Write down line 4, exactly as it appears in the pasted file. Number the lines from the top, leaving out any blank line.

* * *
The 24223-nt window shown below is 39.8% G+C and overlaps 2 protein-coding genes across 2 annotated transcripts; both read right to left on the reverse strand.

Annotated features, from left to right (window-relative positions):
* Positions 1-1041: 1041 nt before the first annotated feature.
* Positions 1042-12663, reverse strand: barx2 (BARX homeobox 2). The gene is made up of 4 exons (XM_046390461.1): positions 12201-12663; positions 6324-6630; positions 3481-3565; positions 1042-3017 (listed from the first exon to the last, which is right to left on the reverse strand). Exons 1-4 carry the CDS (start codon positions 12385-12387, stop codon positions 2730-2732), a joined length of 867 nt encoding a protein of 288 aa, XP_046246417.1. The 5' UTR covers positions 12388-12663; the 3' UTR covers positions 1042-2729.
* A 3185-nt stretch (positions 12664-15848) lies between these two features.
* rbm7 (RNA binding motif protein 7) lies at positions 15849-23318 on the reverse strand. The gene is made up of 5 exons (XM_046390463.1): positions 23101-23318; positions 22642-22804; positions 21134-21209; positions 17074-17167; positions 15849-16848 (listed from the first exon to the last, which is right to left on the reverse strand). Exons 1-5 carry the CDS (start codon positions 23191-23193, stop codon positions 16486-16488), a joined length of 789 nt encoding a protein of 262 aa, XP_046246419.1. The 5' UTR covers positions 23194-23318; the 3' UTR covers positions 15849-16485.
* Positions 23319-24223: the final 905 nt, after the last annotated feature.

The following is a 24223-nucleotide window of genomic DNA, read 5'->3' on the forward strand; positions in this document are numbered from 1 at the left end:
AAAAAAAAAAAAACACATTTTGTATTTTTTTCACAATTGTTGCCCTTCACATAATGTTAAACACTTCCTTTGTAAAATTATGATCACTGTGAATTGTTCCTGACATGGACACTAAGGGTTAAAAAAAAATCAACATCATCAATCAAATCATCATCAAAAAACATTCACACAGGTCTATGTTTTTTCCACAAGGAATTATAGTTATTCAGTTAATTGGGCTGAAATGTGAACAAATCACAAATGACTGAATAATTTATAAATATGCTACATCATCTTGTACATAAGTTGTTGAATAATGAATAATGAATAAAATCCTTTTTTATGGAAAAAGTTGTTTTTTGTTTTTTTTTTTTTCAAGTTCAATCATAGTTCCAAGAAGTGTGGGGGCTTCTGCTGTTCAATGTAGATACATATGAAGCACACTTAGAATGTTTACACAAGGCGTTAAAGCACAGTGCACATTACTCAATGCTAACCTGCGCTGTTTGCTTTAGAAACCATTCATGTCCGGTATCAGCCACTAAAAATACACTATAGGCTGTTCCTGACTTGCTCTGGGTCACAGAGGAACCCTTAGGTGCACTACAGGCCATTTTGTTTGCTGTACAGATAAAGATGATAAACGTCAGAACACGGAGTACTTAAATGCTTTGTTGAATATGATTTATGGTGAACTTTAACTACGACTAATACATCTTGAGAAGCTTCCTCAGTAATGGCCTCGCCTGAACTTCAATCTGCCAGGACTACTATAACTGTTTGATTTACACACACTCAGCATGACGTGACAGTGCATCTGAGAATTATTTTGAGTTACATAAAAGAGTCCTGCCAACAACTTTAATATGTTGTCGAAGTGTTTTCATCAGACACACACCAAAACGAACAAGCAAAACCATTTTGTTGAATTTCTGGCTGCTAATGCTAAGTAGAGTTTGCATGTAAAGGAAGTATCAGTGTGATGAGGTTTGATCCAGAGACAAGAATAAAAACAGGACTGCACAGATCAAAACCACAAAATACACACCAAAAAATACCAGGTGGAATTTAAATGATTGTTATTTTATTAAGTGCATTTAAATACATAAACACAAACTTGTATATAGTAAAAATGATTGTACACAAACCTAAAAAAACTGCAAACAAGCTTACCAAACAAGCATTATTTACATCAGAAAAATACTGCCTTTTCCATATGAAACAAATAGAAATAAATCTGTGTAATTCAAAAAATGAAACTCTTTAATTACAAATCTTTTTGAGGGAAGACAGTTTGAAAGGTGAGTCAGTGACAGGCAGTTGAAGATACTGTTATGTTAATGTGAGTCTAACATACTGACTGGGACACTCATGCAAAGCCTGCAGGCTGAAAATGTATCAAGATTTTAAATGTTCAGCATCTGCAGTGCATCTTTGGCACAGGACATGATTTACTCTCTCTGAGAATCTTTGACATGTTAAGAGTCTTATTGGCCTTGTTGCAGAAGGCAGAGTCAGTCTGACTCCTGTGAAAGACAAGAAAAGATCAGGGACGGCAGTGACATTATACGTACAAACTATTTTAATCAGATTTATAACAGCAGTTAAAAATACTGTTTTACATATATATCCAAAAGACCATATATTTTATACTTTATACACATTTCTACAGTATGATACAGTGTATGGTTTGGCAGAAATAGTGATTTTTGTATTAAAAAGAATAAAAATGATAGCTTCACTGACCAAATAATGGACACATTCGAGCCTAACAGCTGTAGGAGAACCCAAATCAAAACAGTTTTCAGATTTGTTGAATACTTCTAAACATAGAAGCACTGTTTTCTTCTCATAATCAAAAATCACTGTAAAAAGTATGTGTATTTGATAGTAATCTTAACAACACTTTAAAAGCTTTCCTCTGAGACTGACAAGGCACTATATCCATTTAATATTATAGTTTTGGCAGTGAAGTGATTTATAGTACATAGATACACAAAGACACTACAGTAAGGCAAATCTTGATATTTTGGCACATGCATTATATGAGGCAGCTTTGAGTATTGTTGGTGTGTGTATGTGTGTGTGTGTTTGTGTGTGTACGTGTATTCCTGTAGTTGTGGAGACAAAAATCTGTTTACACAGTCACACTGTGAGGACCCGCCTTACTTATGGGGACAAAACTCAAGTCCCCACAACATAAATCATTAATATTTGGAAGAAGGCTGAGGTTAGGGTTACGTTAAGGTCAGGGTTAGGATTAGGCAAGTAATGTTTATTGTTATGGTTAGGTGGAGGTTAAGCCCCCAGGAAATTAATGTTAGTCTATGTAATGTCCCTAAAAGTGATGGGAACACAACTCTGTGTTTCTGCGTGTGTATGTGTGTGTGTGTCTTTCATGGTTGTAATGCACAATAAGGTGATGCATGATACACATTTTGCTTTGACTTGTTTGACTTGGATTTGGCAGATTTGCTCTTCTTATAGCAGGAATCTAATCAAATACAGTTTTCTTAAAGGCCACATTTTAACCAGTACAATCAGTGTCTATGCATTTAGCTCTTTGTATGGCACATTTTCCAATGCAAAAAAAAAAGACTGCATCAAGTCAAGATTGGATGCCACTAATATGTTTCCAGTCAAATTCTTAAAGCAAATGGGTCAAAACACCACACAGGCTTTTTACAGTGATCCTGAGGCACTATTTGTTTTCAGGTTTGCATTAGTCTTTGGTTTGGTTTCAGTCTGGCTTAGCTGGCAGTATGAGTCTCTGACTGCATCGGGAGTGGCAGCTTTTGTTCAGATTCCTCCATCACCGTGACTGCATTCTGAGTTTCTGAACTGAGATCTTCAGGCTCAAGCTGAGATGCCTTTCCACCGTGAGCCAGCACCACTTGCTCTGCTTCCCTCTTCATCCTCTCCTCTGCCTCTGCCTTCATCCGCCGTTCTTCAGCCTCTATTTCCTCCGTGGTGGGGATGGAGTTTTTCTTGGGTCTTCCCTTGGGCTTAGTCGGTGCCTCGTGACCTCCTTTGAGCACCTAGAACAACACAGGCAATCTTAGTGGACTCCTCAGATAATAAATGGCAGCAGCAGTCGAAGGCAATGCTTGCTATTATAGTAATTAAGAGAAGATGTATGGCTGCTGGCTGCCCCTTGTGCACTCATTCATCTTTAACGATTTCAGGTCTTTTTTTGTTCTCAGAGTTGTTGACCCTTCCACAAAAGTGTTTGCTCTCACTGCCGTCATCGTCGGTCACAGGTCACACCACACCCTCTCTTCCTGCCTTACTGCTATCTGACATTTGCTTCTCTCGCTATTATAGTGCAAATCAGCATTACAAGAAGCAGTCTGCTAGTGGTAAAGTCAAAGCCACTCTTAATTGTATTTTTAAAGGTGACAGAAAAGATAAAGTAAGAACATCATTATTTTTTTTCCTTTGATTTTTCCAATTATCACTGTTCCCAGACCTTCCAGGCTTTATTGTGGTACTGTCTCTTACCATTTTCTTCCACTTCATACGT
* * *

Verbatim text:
* Positions 1042-12663, reverse strand: barx2 (BARX homeobox 2). The gene is made up of 4 exons (XM_046390461.1): positions 12201-12663; positions 6324-6630; positions 3481-3565; positions 1042-3017 (listed from the first exon to the last, which is right to left on the reverse strand). Exons 1-4 carry the CDS (start codon positions 12385-12387, stop codon positions 2730-2732), a joined length of 867 nt encoding a protein of 288 aa, XP_046246417.1. The 5' UTR covers positions 12388-12663; the 3' UTR covers positions 1042-2729.